Sustainability books: Cambridge ranks the top 50
Got a favorite book on sustainability? One that changed your view of our relationship to the environment? In my case, Paul Hawken’s The Ecology of Commerce, Daniel Quinn’s Ishmael series, and Ray Anderson‘s Mid-Course Correction all opened my eyes to ideas of more sustainable relationships between the economy and the environment.
One of those books (Hawken’s) made the University of Cambridge’s Top 50 Sustainability Books. The university’s program for sustainability leadership polled it’s “alumni network of over 2,000 senior leaders from around the world,” and created the list based on the feedback it received.
By and large, the list contains the titles you’d expect to see in any such rankings: Rachel Carson’s Silent Spring, Janine Benyus’ Biomimicry, William McDonough and Michael Braungart’s Cradle to Cradle, and Al Gore’s An Inconvenient Truth. Policy reports such as Sir Nicholas Stern’s The Economics of Climate Change, and Our Common Future (aka The Bruntland Report) made the list. And there is a fairly broad representation of topics: climate change (George Monbiot’s Heat), water issues (Fred Pearce’s When the Rivers Run Dry), food issues (Eric Schlosser’s Fast Food Nation), and poverty (Muhammad Yunus’ Banker to the Poor).
Of course, there’s already discussion on what didn’t make the list. Given the group polled, you’d expect to see a clear slant towards business books, and a bit of a preference for more academic titles. Guardian blogger Leo Hickman notes the complete absence of creative works: he mentions Cormac McCarthy’s The Road and Edward Abbey’s The Monkey Wrench Gang. A commenter on his post notes the absence of Dr. Seuss’ The Lorax (and who hasn’t been influenced by that one?). I’d throw in Quinn’s novels. And, even if you accept the unofficial parameters created by the group giving input, what about Anderson’s books, or Andrew Winston and Daniel Etsy’s Green to Gold?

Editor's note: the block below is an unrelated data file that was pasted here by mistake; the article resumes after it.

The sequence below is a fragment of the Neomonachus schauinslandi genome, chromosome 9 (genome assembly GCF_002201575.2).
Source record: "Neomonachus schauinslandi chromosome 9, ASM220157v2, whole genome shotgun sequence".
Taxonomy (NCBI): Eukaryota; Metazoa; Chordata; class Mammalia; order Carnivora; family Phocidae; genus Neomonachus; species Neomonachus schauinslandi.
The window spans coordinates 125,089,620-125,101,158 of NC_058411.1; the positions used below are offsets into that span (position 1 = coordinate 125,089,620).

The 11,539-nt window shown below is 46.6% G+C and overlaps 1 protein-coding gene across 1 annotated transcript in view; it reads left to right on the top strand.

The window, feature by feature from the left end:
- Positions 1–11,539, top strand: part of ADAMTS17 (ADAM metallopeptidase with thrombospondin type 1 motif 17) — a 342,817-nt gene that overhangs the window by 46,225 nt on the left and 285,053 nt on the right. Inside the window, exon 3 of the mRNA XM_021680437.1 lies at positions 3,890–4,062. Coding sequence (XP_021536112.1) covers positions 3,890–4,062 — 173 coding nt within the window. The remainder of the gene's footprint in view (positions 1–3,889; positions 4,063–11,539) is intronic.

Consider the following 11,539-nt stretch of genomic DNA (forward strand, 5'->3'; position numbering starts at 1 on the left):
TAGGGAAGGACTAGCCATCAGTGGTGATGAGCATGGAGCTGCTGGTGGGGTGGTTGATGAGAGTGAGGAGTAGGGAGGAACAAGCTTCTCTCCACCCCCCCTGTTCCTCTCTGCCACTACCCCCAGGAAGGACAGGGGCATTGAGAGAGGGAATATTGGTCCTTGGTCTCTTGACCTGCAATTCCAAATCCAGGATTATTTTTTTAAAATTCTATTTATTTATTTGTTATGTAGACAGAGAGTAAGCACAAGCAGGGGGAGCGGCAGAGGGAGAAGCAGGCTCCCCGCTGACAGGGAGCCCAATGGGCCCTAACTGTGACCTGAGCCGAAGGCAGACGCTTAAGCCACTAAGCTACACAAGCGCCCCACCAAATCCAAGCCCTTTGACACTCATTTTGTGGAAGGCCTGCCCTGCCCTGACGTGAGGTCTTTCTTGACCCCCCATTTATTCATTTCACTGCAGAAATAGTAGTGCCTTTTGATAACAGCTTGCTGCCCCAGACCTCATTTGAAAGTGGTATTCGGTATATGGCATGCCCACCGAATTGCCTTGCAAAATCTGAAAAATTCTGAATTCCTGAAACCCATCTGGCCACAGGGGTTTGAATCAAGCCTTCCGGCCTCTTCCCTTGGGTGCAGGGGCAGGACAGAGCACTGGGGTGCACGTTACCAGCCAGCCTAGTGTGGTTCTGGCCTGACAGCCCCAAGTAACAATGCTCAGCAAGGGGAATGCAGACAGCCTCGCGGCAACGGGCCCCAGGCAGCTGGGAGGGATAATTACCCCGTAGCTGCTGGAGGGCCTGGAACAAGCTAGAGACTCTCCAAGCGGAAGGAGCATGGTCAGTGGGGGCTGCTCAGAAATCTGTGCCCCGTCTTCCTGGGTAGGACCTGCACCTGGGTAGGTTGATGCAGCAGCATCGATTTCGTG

It’s also easy to second-guess such rankings… by and large, this is a valuable resource for anyone interested particularly in the relationship between the economy and the environment.
Got a favorite sustainability book that either did or didn’t make Cambridge’s list? Share it with us…
via The Guardian